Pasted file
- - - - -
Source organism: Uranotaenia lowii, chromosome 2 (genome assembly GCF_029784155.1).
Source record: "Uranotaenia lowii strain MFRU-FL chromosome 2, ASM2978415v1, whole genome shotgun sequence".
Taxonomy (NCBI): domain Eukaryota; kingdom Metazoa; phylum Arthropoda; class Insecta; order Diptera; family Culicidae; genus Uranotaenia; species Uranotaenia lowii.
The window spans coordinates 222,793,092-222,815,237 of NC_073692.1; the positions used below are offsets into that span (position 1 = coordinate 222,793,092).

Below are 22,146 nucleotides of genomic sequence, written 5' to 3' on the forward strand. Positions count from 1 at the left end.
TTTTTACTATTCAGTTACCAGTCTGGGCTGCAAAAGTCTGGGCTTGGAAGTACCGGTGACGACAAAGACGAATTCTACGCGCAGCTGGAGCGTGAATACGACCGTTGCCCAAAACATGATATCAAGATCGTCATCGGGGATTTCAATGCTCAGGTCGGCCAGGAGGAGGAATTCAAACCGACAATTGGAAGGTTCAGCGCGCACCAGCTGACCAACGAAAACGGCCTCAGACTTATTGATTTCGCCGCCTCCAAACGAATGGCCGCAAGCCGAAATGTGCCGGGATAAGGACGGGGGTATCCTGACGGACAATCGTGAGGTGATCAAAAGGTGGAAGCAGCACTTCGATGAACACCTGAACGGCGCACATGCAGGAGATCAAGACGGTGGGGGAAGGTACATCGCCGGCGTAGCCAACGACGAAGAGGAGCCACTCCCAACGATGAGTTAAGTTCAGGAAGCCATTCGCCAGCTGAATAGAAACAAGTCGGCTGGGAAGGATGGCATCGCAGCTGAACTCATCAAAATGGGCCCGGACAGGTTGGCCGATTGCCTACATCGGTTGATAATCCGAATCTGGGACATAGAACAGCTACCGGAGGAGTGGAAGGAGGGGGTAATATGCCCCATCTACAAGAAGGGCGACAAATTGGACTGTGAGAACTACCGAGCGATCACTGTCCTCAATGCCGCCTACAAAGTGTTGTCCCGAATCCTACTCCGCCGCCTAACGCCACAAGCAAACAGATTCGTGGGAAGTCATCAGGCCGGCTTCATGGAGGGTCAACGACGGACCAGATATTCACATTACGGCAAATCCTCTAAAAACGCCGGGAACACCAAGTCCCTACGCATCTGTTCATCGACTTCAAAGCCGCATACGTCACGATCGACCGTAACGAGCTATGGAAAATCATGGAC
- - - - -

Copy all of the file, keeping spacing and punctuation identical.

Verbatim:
Source organism: Uranotaenia lowii, chromosome 2 (genome assembly GCF_029784155.1).
Source record: "Uranotaenia lowii strain MFRU-FL chromosome 2, ASM2978415v1, whole genome shotgun sequence".
Taxonomy (NCBI): domain Eukaryota; kingdom Metazoa; phylum Arthropoda; class Insecta; order Diptera; family Culicidae; genus Uranotaenia; species Uranotaenia lowii.
The window spans coordinates 222,793,092-222,815,237 of NC_073692.1; the positions used below are offsets into that span (position 1 = coordinate 222,793,092).

Below are 22,146 nucleotides of genomic sequence, written 5' to 3' on the forward strand. Positions count from 1 at the left end.
TTTTTACTATTCAGTTACCAGTCTGGGCTGCAAAAGTCTGGGCTTGGAAGTACCGGTGACGACAAAGACGAATTCTACGCGCAGCTGGAGCGTGAATACGACCGTTGCCCAAAACATGATATCAAGATCGTCATCGGGGATTTCAATGCTCAGGTCGGCCAGGAGGAGGAATTCAAACCGACAATTGGAAGGTTCAGCGCGCACCAGCTGACCAACGAAAACGGCCTCAGACTTATTGATTTCGCCGCCTCCAAACGAATGGCCGCAAGCCGAAATGTGCCGGGATAAGGACGGGGGTATCCTGACGGACAATCGTGAGGTGATCAAAAGGTGGAAGCAGCACTTCGATGAACACCTGAACGGCGCACATGCAGGAGATCAAGACGGTGGGGGAAGGTACATCGCCGGCGTAGCCAACGACGAAGAGGAGCCACTCCCAACGATGAGTTAAGTTCAGGAAGCCATTCGCCAGCTGAATAGAAACAAGTCGGCTGGGAAGGATGGCATCGCAGCTGAACTCATCAAAATGGGCCCGGACAGGTTGGCCGATTGCCTACATCGGTTGATAATCCGAATCTGGGACATAGAACAGCTACCGGAGGAGTGGAAGGAGGGGGTAATATGCCCCATCTACAAGAAGGGCGACAAATTGGACTGTGAGAACTACCGAGCGATCACTGTCCTCAATGCCGCCTACAAAGTGTTGTCCCGAATCCTACTCCGCCGCCTAACGCCACAAGCAAACAGATTCGTGGGAAGTCATCAGGCCGGCTTCATGGAGGGTCAACGACGGACCAGATATTCACATTACGGCAAATCCTCTAAAAACGCCGGGAACACCAAGTCCCTACGCATCTGTTCATCGACTTCAAAGCCGCATACGTCACGATCGACCGTAACGAGCTATGGAAAATCATGGAC